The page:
>>> model = MLPClassifier()

Building the neural net with PyTorch is also possible4 (and what I used in development).

This neural net’s behavior is dictated by 6 hyperparameters. Only one controls the model of the optimal architecture (hidden_layer_sizes, the number of neurons in each layer). The rest control finding the best model of that architecture. Details on the hyperparameters are in the Appendix.

>>> params = ...  # details in appendix
>>> params.keys()
dict_keys(['hidden_layer_sizes', 'alpha', 'batch_size', 'learning_rate'
           'learning_rate_init', 'power_t', 'momentum'])
>>> params["hidden_layer_sizes"]  # always 24 neurons
[(24, ), (12, 12), (6, 6, 6, 6), (4, 4, 4, 4, 4, 4), (12, 6, 3, 3)]

I choose these hyperparameters to have a complex search space that mimics the searches performed for most neural networks. These searches typically involve hyperparameters like “dropout”, “learning rate”, “momentum” and “weight decay”.5 End users don’t care hyperparameters like these; they don’t change the model architecture, only finding the best model of a particular architecture.

How can high performing hyperparameter values be found quickly?

Finding the best parameters

First, let’s look at the parameters required for Dask-ML’s implementation of Hyperband (which is in the class HyperbandSearchCV).

Hyperband parameters: rule-of-thumb

HyperbandSearchCV has two inputs:

  1. max_iter, which determines how many times to call partial_fit
  2. the chunk size of the Dask array, which determines how many data each partial_fit call receives.

These fall out pretty naturally once it’s known how long to train the best model and very approximately how many parameters to sample:

n_examples = 50 * len(X_train)  # 50 passes through dataset for best model
n_params = 299  # sample about 300 parameters

# inputs to hyperband
max_iter = n_params
chunk_size = n_examples // n_params

The inputs to this rule-of-thumb are exactly what the user cares about:

  • a measure of how complex the search space is (via n_params)
  • how long to train the best model (via n_examples)

Notably, there’s no tradeoff between n_examples and n_params like with Scikit-learn’s RandomizedSearchCV because n_examples is only for some models, not for all models. There’s more details on this rule-of-thumb in the “Notes” section of the HyperbandSearchCV docs.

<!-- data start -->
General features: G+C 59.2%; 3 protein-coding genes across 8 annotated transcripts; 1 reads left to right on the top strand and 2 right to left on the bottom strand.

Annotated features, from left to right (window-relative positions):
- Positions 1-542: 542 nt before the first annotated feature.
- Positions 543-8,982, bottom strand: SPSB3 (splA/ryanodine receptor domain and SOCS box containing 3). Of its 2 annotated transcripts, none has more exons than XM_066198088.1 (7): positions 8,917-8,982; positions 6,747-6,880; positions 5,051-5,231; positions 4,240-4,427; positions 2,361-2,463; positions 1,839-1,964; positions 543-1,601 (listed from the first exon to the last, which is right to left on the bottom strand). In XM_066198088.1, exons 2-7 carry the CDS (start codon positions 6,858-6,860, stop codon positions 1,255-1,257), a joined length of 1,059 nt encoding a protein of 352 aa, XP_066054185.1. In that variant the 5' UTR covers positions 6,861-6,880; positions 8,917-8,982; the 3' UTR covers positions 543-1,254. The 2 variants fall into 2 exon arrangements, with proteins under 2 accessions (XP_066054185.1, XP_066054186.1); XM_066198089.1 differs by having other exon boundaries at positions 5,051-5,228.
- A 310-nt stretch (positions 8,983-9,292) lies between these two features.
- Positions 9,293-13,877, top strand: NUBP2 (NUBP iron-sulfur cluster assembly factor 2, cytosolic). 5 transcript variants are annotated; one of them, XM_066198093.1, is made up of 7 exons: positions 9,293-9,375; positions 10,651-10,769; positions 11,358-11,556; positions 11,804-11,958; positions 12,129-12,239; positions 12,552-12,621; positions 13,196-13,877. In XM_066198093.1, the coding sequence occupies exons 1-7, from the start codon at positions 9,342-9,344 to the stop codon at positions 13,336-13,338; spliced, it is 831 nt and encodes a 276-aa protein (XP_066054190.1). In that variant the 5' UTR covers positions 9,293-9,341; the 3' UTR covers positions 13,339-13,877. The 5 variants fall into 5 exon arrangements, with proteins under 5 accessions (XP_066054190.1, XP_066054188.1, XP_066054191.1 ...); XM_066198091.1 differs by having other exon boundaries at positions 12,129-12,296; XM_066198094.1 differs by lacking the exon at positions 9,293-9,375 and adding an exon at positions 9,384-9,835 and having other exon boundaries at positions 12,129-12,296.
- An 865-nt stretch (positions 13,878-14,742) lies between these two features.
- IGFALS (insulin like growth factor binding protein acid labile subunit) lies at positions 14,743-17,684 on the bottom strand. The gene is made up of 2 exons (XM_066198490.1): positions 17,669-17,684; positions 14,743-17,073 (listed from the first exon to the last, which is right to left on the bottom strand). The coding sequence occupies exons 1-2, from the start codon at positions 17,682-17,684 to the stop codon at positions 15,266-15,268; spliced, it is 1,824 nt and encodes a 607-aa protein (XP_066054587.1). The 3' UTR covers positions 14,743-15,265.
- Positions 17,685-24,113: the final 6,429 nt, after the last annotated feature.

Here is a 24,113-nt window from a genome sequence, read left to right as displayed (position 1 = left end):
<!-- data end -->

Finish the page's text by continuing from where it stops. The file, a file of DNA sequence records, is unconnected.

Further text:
With these inputs a HyperbandSearchCV object can easily be created.

Finding the best performing hyperparameters

This model selection algorithm Hyperband is implemented in the class HyperbandSearchCV. Let’s create an instance of that class:

>>> from dask_ml.model_selection import HyperbandSearchCV
>>>
>>> search = HyperbandSearchCV(
...     est, params, max_iter=max_iter, aggressiveness=4
... )

aggressiveness defaults to 3. aggressiveness=4 is chosen because this is an initial search; I know nothing about how this search space. Then, this search should be more aggressive in culling off bad models.

Hyperband hides some details from the user (which enables the mathematical guarantees), specifically the details on the amount of training and the number of models created. These details are available in the metadata attribute:

>>> search.metadata["n_models"]
378
>>> search.metadata["partial_fit_calls"]
5721

Now that we have some idea on how long the computation will take, let’s ask it to find the best set of hyperparameters:

>>> from dask_ml.model_selection import train_test_split
>>> X_train, y_train, X_test, y_test = train_test_split(X, y)
>>>
>>> X_train = X_train.rechunk(chunk_size)
>>> y_train = y_train.rechunk(chunk_size)
>>>
>>> search.fit(X_train, y_train)

The dashboard will be active during this time6:

How well do these hyperparameters perform?

>>> search.best_score_
0.9019221418447483

HyperbandSearchCV mirrors Scikit-learn’s API for RandomizedSearchCV, so it has access to all the expected attributes and methods:

>>> search.best_params_
{"batch_size": 64, "hidden_layer_sizes": [6, 6, 6, 6], ...}
>>> search.score(X_test, y_test)
0.8989070100111217
>>> search.best_model_
MLPClassifier(...)

Details on the attributes and methods are in the HyperbandSearchCV documentation.

Performance

I ran this 200 times on my personal laptop with 4 cores. Let’s look at the distribution of final validation scores:

The “passive” comparison is really RandomizedSearchCV configured so it takes an equal amount of work as HyperbandSearchCV. Let’s see how this does over time:

This graph shows the mean score over the 200 runs with the solid line, and the shaded region represents the interquartile range. The dotted green line indicates the data required to train 4 models to completion. “Passes through the dataset” is a good proxy for “time to solution” because there are only 4 workers.